Russia 'liberates' all of Mariupol barring a steel plant for strategy
- Putin ordered to block off the Azovstal steel plant in Mariupol
- Ukrainians are reportedly taking shelter in the steel plant
- Putin said this was a "success" in Russia's special operation
Mariupol, the southeastern port city of Ukraine, was on the brink of falling as Russian forces continued the assault but Vladimir Putin had other plans. The Russian President ordered his forces to block the city in such a way "that not even a fly comes through."
Except for the Azovstal steel plant, a small pocket in the city of Mariupol, Russian forces have now captured the entire port city, Moscow said in a statement on Thursday. Ukrainian forces reportedly take shelter at the steel plant.
While Russian President Vladimir Putin hailed this as a "success", his defence minister Sergei Shoigu said that the city has now been "liberated", according to reports from Associated Press.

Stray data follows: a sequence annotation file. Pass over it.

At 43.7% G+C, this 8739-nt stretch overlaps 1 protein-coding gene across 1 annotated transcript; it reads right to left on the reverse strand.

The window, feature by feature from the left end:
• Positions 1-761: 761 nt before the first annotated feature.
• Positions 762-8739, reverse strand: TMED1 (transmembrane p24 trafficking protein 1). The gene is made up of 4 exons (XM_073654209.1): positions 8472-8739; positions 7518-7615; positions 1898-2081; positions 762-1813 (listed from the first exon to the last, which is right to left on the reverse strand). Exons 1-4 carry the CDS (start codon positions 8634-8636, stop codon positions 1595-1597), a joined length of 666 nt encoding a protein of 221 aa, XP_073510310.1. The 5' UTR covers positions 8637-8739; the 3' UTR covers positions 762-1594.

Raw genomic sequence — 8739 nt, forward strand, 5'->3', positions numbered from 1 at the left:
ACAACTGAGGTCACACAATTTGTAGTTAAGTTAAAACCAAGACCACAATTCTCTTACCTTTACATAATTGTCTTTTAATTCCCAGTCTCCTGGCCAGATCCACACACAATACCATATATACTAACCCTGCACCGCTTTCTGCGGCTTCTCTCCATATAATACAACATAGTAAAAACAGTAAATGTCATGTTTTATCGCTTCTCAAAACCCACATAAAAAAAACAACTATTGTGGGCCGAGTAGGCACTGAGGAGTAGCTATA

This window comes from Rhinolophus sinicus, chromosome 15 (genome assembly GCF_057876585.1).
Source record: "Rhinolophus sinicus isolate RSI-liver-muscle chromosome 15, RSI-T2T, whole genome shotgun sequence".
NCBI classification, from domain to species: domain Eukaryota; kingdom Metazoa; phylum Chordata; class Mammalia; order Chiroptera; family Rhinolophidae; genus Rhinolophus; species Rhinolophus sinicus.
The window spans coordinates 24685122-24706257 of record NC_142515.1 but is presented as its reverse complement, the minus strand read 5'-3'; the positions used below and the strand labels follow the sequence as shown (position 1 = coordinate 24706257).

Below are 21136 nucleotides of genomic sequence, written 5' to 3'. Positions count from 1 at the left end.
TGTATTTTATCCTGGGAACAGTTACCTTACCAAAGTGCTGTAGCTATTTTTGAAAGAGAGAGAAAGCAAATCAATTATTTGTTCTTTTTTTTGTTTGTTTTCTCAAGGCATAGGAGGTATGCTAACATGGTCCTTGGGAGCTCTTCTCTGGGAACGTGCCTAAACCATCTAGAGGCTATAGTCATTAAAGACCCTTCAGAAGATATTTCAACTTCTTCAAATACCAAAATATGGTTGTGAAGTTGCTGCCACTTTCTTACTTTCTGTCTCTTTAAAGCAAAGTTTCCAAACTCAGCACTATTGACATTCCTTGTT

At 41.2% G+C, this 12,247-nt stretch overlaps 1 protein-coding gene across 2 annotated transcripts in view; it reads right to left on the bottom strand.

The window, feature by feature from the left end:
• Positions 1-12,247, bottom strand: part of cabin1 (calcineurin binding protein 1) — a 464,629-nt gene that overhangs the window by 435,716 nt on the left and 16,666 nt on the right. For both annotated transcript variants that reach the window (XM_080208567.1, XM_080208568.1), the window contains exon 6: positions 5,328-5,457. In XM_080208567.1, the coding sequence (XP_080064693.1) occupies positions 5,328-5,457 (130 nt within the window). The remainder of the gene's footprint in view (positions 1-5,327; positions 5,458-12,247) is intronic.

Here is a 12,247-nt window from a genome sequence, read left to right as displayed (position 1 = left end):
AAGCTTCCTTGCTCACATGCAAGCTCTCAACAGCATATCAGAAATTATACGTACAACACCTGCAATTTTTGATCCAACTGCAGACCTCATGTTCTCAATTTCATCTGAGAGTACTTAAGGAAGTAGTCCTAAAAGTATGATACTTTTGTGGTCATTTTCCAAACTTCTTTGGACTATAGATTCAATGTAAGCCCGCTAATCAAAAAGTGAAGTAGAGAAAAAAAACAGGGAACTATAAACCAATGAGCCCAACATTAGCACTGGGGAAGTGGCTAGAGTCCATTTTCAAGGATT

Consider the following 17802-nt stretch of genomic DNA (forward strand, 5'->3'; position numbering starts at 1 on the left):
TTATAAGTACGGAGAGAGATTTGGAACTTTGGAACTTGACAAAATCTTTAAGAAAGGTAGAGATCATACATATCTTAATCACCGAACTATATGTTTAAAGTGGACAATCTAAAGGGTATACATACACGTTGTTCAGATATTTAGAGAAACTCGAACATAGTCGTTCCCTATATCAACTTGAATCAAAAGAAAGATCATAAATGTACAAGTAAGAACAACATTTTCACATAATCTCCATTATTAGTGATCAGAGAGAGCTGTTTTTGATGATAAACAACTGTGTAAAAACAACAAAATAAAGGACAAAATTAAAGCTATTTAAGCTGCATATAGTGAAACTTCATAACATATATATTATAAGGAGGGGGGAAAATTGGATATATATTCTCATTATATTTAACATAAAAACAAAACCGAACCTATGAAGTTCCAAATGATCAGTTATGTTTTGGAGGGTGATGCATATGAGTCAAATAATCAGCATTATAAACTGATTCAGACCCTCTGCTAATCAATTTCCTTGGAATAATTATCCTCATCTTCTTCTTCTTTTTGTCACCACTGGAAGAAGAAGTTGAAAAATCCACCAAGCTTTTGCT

But leaving the plant in Ukrainian hands robs the Russians of the ability to declare complete victory in Mariupol, which has seen some of the most dramatic fightings of the war and whose capture has both strategic and symbolic importance.
The scale of suffering there has made it a worldwide focal point, and its definitive fall would deprive Ukraine of a vital port, complete a land bridge between Russia and the Crimean Peninsula, and free up Russian troops to move elsewhere in the Donbas.
Ukrainian officials did not comment on the latest remarks, but earlier said four buses with civilians managed to escape from the city after several unsuccessful attempts. Thousands more remain in the city, much of which has been reduced to a smoking ruin in a nearly two-month siege, with over 20,000 people feared dead.
Britain's Defense Ministry said in an assessment that Russia likely desires to demonstrate significant successes ahead of its annual May 9 Victory Day celebrations, Associated Press reported.